About half way up the six foot section I attached a manual boat winch that locks in either direction (pay out or reeling in). On the winch I used wire cable. I used a pulley connected at the first point of the 45 degree turn and then another at the end of 45 degree tube. At the top pulley I connect the wire hook to a short chain connected to the handle of the post driver.
Using the winch system I can now drive posts without worry off the weight or balance of the driver.

One regret - it‘s pretty darn heavy but one man can get it into the receiver hitch or use a tractor to attach it to a truck.

If you have money to spare, there are alternatives using tractors and hydraulics to do it much easier.
 

sstterry

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I also have one of the heavier Titian post drivers. After driving 2 7/8 pipes and many T- posts by myself, I’d had enough of near falls and not quite square posts in the ground. I knew there had to be a better way if I was going to be self reliant.

I used some 2 inch square tubing to build a set of second hands. The tubing fits inside my truck’s receiver hitch, it comes straight out (of the receiver) about three feet (to clear the open tailgate) and does a 90 degree turn straight up for six feet and then does a 45 degree turn straight back.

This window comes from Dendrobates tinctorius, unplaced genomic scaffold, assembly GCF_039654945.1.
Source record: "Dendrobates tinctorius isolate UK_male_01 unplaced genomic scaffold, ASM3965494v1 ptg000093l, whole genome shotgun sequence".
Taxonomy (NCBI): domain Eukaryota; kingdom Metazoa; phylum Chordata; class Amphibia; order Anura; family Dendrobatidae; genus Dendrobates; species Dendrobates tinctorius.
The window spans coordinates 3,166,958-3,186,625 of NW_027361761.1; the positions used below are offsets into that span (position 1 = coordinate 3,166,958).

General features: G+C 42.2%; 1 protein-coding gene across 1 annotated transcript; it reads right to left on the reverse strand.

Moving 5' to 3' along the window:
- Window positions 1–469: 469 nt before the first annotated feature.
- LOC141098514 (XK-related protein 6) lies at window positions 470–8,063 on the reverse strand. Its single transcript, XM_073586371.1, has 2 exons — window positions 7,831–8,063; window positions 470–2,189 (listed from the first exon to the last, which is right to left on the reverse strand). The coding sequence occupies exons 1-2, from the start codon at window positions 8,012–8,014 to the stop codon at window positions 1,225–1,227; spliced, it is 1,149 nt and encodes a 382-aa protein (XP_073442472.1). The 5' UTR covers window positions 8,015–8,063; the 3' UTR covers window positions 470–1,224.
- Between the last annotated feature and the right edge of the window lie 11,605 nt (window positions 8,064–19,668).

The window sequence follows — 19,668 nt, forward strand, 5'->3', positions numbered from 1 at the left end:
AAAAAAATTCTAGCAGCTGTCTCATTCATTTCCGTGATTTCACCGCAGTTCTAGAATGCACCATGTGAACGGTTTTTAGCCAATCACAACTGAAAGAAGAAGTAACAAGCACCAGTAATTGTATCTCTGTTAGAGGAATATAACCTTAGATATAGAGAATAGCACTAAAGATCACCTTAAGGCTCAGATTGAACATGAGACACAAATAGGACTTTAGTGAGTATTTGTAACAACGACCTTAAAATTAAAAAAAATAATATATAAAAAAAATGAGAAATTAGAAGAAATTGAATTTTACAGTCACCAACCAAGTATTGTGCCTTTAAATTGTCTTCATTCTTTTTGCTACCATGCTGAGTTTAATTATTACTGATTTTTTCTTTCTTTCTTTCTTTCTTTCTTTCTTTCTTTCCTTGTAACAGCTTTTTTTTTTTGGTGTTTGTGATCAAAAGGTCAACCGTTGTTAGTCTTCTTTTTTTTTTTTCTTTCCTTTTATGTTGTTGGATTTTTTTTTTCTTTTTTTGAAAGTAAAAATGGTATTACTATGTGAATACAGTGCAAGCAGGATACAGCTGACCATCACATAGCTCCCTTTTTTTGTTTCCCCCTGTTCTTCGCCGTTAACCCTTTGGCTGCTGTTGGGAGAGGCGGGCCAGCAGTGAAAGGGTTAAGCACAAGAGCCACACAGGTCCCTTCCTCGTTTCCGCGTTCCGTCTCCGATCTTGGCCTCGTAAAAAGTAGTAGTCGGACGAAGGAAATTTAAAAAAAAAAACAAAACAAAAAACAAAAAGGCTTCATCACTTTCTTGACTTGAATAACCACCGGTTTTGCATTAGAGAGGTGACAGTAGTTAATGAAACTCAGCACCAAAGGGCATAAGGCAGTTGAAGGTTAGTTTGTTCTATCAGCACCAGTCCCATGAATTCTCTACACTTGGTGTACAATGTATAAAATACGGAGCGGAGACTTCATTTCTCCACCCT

About half way up the six foot section I attached a manual boat winch that locks in either direction (pay out or reeling in). On the winch I used wire cable. I used a pulley connected at the first point of the 45 degree turn and then another at the end of 45 degree tube. At the top pulley I connect the wire hook to a short chain connected to the handle of the post driver.
Using the winch system I can now drive posts without worry off the weight or balance of the driver.

One regret - it‘s pretty darn heavy but one man can get it into the receiver hitch or use a tractor to attach it to a truck.

If you have money to spare, there are alternatives using tractors and hydraulics to do it much easier.
Can you post a picture of this?
 
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So, after some research and pounding a bunch in the ground by hand, I decided to purchase one. Extremely rocky here, so got one of the heavier models (titan 3875). I'm finding that I still have to use the punchbar for a guide hole to keep the tposts from twisting, and I'm ok with it, but dang that thing is unwieldy 6ft in the air. Anybody else use one of these?/tips.

Titan PGD2875 Gas-Powered Post driver is what I bought in e 2020. I wish I could just hire the fence crew I once could get but … now it is just us. Hearing protection needed and we use a auger on tractor to dig holes for brace posts. That driver is a great deal faster than the manual method. Rocky gravely soil here. I step up on something to hold it above T post but my husband doesn’t.